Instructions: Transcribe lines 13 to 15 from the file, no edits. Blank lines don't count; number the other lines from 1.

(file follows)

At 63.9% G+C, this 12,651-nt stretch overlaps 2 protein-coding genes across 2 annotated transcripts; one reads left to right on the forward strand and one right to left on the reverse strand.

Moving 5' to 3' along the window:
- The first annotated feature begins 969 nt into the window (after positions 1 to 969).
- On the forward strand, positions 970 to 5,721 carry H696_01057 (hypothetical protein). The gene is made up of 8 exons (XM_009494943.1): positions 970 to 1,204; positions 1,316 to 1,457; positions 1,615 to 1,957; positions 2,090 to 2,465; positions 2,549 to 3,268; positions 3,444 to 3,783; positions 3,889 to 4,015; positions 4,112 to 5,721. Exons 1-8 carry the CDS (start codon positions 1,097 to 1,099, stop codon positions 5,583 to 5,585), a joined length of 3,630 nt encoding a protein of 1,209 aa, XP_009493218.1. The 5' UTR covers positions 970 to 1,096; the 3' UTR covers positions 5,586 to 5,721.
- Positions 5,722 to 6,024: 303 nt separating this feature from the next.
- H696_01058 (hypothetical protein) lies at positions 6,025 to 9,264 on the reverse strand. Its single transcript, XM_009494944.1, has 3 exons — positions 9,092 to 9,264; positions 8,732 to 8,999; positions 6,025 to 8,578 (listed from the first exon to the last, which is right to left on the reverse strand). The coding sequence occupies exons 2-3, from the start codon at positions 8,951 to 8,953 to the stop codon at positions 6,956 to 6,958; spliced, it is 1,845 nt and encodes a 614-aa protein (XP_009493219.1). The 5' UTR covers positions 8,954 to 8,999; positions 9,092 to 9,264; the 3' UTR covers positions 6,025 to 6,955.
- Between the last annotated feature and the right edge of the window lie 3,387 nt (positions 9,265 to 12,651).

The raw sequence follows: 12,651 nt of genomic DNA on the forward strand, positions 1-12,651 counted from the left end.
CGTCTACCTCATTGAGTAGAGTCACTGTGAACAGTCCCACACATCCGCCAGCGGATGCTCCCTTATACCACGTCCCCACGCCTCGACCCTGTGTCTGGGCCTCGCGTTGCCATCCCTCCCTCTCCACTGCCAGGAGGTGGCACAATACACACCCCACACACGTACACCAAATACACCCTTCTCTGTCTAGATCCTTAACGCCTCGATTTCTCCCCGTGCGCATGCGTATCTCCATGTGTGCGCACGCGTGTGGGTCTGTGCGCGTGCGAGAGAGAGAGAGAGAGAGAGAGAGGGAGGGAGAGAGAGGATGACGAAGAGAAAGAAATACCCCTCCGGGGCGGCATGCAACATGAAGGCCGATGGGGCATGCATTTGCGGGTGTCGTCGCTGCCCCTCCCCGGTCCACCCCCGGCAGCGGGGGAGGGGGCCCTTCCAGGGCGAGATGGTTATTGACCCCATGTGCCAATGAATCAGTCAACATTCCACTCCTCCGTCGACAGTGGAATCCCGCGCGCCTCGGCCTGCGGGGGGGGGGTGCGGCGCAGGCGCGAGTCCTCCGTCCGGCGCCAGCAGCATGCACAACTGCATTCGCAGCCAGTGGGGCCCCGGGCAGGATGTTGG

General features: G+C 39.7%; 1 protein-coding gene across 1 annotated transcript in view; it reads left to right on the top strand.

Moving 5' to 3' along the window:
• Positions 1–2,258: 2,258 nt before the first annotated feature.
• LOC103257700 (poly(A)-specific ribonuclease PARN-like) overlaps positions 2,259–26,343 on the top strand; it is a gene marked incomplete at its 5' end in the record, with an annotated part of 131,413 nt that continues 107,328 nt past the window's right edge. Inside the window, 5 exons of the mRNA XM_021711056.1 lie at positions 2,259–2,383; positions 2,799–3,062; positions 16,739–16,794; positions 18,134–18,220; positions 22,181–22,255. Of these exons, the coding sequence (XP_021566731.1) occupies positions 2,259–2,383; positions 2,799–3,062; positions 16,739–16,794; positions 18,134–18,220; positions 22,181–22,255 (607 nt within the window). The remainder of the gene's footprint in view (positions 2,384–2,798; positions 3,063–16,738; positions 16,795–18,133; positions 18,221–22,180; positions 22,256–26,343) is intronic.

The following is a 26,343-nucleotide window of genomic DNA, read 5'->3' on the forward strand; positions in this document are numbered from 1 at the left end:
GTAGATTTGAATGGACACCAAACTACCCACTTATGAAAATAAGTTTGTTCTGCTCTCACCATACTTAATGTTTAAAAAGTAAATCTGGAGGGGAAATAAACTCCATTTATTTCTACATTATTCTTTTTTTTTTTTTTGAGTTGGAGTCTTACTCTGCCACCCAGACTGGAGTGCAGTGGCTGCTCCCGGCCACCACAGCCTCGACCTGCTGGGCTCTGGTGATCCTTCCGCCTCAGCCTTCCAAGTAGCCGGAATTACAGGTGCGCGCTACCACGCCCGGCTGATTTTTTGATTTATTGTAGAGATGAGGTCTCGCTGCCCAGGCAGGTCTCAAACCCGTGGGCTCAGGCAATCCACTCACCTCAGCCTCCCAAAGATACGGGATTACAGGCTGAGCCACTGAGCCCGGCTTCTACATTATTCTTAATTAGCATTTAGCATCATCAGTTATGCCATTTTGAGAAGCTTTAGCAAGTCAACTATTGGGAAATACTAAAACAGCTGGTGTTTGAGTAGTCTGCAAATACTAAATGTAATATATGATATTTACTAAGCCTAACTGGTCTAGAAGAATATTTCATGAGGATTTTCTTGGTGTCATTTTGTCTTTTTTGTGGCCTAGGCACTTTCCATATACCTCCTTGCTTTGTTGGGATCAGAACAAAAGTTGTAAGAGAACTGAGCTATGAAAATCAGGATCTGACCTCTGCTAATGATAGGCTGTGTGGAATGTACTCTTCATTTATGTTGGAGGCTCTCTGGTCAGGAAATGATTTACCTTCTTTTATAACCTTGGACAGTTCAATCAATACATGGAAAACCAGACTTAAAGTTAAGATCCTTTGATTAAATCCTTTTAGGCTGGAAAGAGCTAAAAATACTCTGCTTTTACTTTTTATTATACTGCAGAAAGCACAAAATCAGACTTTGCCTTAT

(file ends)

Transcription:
• LOC103257700 (poly(A)-specific ribonuclease PARN-like) overlaps positions 2,259–26,343 on the top strand; it is a gene marked incomplete at its 5' end in the record, with an annotated part of 131,413 nt that continues 107,328 nt past the window's right edge. Inside the window, 5 exons of the mRNA XM_021711056.1 lie at positions 2,259–2,383; positions 2,799–3,062; positions 16,739–16,794; positions 18,134–18,220; positions 22,181–22,255. Of these exons, the coding sequence (XP_021566731.1) occupies positions 2,259–2,383; positions 2,799–3,062; positions 16,739–16,794; positions 18,134–18,220; positions 22,181–22,255 (607 nt within the window). The remainder of the gene's footprint in view (positions 2,384–2,798; positions 3,063–16,738; positions 16,795–18,133; positions 18,221–22,180; positions 22,256–26,343) is intronic.

The following is a 26,343-nucleotide window of genomic DNA, read 5'->3' on the forward strand; positions in this document are numbered from 1 at the left end:
GTAGATTTGAATGGACACCAAACTACCCACTTATGAAAATAAGTTTGTTCTGCTCTCACCATACTTAATGTTTAAAAAGTAAATCTGGAGGGGAAATAAACTCCATTTATTTCTACATTATTCTTTTTTTTTTTTTTGAGTTGGAGTCTTACTCTGCCACCCAGACTGGAGTGCAGTGGCTGCTCCCGGCCACCACAGCCTCGACCTGCTGGGCTCTGGTGATCCTTCCGCCTCAGCCTTCCAAGTAGCCGGAATTACAGGTGCGCGCTACCACGCCCGGCTGATTTTTTGATTTATTGTAGAGATGAGGTCTCGCTGCCCAGGCAGGTCTCAAACCCGTGGGCTCAGGCAATCCACTCACCTCAGCCTCCCAAAGATACGGGATTACAGGCTGAGCCACTGAGCCCGGCTTCTACATTATTCTTAATTAGCATTTAGCATCATCAGTTATGCCATTTTGAGAAGCTTTAGCAAGTCAACTATTGGGAAATACTAAAACAGCTGGTGTTTGAGTAGTCTGCAAATACTAAATGTAATATATGATATTTACTAAGCCTAACTGGTCTAGAAGAATATTTCATGAGGATTTTCTTGGTGTCATTTTGTCTTTTTTGTGGCCTAGGCACTTTCCATATACCTCCTTGCTTTGTTGGGATCAGAACAAAAGTTGTAAGAGAACTGAGCTATGAAAATCAGGATCTGACCTCTGCTAATGATAGGCTGTGTGGAATGTACTCTTCATTTATGTTGGAGGCTCTCTGGTCAGGAAATGATTTACCTTCTTTTATAACCTTGGACAGTTCAATCAATACATGGAAAACCAGACTTAAAGTTAAGATCCTTTGATTAAATCCTTTTAGGCTGGAAAGAGCTAAAAATACTCTGCTTTTACTTTTTATTATACTGCAGAAAGCACAAAATCAGACTTTGCCTTAT